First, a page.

Take the 2-minute tour ×
Super User is a question and answer site for computer enthusiasts and power users. It's 100% free, no registration required.

I want to daisy-chain a couple of fw800 drives to my mac and sync data between them. If possible I would like to run software raid 1 on them. So I am looking for input around the following questions:

How is the performance when copying between two chained firewire drives? (Copying between usb drives is awful)

Are there any caveats to this approach? Is it better to use something like a firewire hub?

Is it possible to run RAID on a setup like this?

share|improve this question

3 Answers 3

up vote 3 down vote accepted

How is the performance when copying between two chained firewire drives?

Unlike USB, Firewire was designed to run in a daisy-chained setup. Our performance with daisy-chained firewire devices has been great.

Is it possible to run RAID on a setup like this?

Yes, it is possible to setup a software RAID using the Disk Utility in Mac OS.
But as scoopdreams points out: A hardware RAID will generally be faster than a software RAID.

share|improve this answer

I would recommend against this option really. Yes no doubt it will work fine and everything, but the performance impact is still there, because now the Firewire bus has to carry 2 streams of data (one to and from the workstation, and another to and from the mirrored RAID 1 drives), and the Mac is acting as RAID controller.

Also, I'm not too sure what will happen if you disconnect the firewire (alot of Macs have only 1 Firewire800 port) - because it's software RAID there is always a potential chance you will lose the RAID configuration (also I'm not too sure what will happen if there is an accidental power trip).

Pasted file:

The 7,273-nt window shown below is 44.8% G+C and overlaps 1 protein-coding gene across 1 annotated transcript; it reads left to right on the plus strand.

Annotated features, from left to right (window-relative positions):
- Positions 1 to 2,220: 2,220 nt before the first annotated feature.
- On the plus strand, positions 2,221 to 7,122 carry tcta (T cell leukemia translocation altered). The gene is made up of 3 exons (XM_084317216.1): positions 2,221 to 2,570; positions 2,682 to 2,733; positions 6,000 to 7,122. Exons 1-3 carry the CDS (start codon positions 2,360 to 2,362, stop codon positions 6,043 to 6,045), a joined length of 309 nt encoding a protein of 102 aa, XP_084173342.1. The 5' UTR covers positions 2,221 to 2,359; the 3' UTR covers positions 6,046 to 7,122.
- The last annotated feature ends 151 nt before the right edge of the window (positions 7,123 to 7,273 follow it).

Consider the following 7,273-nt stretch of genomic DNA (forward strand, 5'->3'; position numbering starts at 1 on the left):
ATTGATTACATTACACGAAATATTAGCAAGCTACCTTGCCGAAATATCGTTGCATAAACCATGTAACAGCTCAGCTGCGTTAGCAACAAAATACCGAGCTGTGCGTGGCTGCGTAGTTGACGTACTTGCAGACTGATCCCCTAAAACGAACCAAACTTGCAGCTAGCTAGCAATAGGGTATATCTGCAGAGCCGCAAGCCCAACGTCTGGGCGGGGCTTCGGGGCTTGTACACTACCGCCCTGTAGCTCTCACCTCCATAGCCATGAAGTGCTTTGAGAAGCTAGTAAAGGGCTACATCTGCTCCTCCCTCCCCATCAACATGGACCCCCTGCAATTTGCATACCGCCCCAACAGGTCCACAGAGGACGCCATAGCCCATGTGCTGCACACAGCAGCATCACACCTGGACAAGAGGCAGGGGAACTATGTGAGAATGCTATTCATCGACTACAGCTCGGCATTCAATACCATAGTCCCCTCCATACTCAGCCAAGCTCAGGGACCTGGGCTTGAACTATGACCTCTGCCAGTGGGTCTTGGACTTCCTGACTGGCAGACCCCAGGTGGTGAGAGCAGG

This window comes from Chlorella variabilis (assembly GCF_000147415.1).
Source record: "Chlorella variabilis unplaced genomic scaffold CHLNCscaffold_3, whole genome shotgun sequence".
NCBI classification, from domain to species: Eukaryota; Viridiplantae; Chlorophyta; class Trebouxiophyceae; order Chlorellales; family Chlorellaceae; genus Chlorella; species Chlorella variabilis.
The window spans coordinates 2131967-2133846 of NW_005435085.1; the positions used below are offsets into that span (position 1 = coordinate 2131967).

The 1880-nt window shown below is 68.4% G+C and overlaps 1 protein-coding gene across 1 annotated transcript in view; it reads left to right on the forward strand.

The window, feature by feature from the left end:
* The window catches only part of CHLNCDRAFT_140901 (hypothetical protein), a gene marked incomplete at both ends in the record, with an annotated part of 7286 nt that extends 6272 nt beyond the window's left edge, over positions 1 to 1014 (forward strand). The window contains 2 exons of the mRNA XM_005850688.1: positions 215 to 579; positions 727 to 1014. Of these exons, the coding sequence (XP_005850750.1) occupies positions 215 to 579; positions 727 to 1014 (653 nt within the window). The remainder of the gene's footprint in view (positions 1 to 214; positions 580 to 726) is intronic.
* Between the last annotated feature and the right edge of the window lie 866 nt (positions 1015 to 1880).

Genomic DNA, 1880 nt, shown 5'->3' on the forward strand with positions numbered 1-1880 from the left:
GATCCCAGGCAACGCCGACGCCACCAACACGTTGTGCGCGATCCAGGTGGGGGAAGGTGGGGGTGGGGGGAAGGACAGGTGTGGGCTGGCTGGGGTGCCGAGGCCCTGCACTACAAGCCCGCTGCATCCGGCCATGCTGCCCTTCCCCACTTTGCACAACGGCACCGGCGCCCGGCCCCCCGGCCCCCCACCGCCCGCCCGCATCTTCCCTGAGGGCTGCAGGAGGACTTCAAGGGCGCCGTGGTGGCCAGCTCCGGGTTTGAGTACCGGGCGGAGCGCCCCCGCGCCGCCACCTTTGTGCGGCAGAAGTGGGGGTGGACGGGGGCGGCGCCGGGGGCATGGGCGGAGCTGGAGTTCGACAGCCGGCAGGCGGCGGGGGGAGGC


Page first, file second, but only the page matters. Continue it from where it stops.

I recommend you use this solution, which is what I am using currently for my Time Machine backup - the Pleiades Jetdrive Taurus Super-S Combo.

Your data is worth investing in - and I strongly recommend you invest in this enclosure, which comes with a hardware RAID controller.

share|improve this answer
    
A hardware RAID will generally be faster than a software RAID. However, RAID configurations do not disappear after formatting them for a software RAID. They are preserved. –  jweede Sep 4 '09 at 15:05
    
Thanks for the comment - I was originally aiming for a similar solution to what you are suggesting but the options where I live are limited and expensive :). It's easy enough to find a single firewire drive though, so I figured that if it can be done in software I will have more flexibility, swapping away one of the drives for a third backup drive each month et –  Console Sep 4 '09 at 15:32
    
Can you buy online and get it couriered to you? –  caliban Sep 4 '09 at 16:06
    
Sure, but the enclosure costs as much as a 1 tb firewire drive does on it's own. I think you are right in that a dedicated enclosure is the best option, but I wanted to check if daisy-chaining could work as well. Even if I get a taurus I might want to daisy-chain more of them one day too. –  Console Sep 7 '09 at 7:38
    
go ahead, daisy-chaining is no problemo! it's just that I feel safer and better with hardware RAID that's all. ;) An enclosure is worth the lifetime of the interface - it's worth it. –  caliban Sep 7 '09 at 9:19

I just bought a Drobo - if you can afford this option then it's definitely worth it. I've also heard of other similar devices such as ones made by Qnap but cannot speak personally of their performance.

The 2nd-gen Drobo has a Firewire 800 port so you can get blazingly fast data transfer speeds.

share|improve this answer
    
There are many solutions to the storage issue and the drobo seems like one of the best for sure, but I am trying to learn something about daisy-chained firewire drives and how well they hold up in real life. Say I want to daisy-chain drobos, to make a backup of the first drobo. :) –  Console Sep 7 '09 at 8:24

Your Answer

 
discard

By posting your answer, you agree to the privacy policy and terms of service.

Not the answer you're looking for? Browse other questions tagged or ask your own question.